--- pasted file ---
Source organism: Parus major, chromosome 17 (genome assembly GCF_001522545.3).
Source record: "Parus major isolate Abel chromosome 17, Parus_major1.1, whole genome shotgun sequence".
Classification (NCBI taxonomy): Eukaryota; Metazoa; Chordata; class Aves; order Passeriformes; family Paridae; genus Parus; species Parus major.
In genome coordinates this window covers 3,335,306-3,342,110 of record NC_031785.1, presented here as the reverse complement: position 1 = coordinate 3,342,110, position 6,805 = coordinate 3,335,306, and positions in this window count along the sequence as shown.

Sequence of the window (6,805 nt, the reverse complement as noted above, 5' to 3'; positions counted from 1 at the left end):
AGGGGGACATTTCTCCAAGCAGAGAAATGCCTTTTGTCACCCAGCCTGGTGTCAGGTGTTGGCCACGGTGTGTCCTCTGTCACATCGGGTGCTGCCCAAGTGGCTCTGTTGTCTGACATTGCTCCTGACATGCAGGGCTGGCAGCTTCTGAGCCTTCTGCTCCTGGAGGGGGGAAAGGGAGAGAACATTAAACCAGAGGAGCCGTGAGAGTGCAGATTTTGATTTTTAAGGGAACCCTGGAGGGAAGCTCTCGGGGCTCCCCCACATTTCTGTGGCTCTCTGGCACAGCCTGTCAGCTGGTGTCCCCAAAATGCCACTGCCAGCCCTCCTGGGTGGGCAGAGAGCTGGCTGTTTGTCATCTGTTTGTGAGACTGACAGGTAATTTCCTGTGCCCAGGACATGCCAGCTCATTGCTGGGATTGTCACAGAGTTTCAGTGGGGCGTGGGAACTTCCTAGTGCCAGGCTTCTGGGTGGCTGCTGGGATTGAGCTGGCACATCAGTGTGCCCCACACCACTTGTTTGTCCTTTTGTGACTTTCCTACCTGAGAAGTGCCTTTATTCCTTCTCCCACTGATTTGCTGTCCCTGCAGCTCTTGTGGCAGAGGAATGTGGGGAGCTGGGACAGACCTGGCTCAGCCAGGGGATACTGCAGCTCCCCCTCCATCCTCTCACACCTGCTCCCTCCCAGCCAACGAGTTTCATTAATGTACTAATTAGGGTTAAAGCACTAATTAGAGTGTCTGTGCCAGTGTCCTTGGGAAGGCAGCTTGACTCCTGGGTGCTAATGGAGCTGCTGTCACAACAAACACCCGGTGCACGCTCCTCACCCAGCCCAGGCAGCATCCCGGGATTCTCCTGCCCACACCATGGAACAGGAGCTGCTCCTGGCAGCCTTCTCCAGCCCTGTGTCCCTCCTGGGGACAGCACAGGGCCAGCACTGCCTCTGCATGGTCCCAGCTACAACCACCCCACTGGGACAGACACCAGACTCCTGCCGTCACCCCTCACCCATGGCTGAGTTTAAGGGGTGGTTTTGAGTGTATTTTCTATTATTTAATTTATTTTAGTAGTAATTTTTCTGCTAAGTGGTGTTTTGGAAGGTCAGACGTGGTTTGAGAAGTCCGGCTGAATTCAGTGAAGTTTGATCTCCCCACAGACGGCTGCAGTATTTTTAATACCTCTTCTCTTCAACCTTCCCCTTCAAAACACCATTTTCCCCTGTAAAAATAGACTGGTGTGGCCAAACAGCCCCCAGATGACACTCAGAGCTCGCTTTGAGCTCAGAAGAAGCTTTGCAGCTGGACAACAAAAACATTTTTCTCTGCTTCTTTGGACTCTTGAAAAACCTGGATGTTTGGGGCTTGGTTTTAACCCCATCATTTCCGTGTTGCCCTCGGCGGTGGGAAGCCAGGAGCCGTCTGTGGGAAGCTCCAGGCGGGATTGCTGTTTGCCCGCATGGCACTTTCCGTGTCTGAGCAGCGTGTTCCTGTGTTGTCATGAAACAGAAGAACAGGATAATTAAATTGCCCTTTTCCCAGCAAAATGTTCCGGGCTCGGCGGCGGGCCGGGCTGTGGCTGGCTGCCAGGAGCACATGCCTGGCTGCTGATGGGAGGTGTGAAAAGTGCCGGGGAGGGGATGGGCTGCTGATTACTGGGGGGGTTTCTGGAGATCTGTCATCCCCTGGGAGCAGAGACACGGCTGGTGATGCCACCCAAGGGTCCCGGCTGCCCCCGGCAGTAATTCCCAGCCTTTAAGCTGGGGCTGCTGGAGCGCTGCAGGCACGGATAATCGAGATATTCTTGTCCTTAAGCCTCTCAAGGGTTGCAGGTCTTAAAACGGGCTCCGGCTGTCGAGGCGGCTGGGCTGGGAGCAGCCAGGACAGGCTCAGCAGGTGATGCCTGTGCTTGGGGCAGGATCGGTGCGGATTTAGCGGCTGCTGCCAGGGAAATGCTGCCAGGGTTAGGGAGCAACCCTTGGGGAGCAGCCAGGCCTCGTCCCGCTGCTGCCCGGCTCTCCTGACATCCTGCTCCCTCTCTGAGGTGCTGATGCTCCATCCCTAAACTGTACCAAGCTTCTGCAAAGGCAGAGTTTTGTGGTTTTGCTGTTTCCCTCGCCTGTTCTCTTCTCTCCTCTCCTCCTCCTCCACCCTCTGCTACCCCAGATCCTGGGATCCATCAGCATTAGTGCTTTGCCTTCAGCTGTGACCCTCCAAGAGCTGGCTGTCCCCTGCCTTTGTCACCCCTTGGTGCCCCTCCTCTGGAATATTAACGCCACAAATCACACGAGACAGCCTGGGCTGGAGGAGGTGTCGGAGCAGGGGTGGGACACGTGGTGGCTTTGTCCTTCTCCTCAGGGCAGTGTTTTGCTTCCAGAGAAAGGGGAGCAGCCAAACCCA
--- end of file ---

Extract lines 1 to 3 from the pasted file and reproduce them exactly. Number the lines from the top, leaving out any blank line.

Source organism: Parus major, chromosome 17 (genome assembly GCF_001522545.3).
Source record: "Parus major isolate Abel chromosome 17, Parus_major1.1, whole genome shotgun sequence".
Classification (NCBI taxonomy): Eukaryota; Metazoa; Chordata; class Aves; order Passeriformes; family Paridae; genus Parus; species Parus major.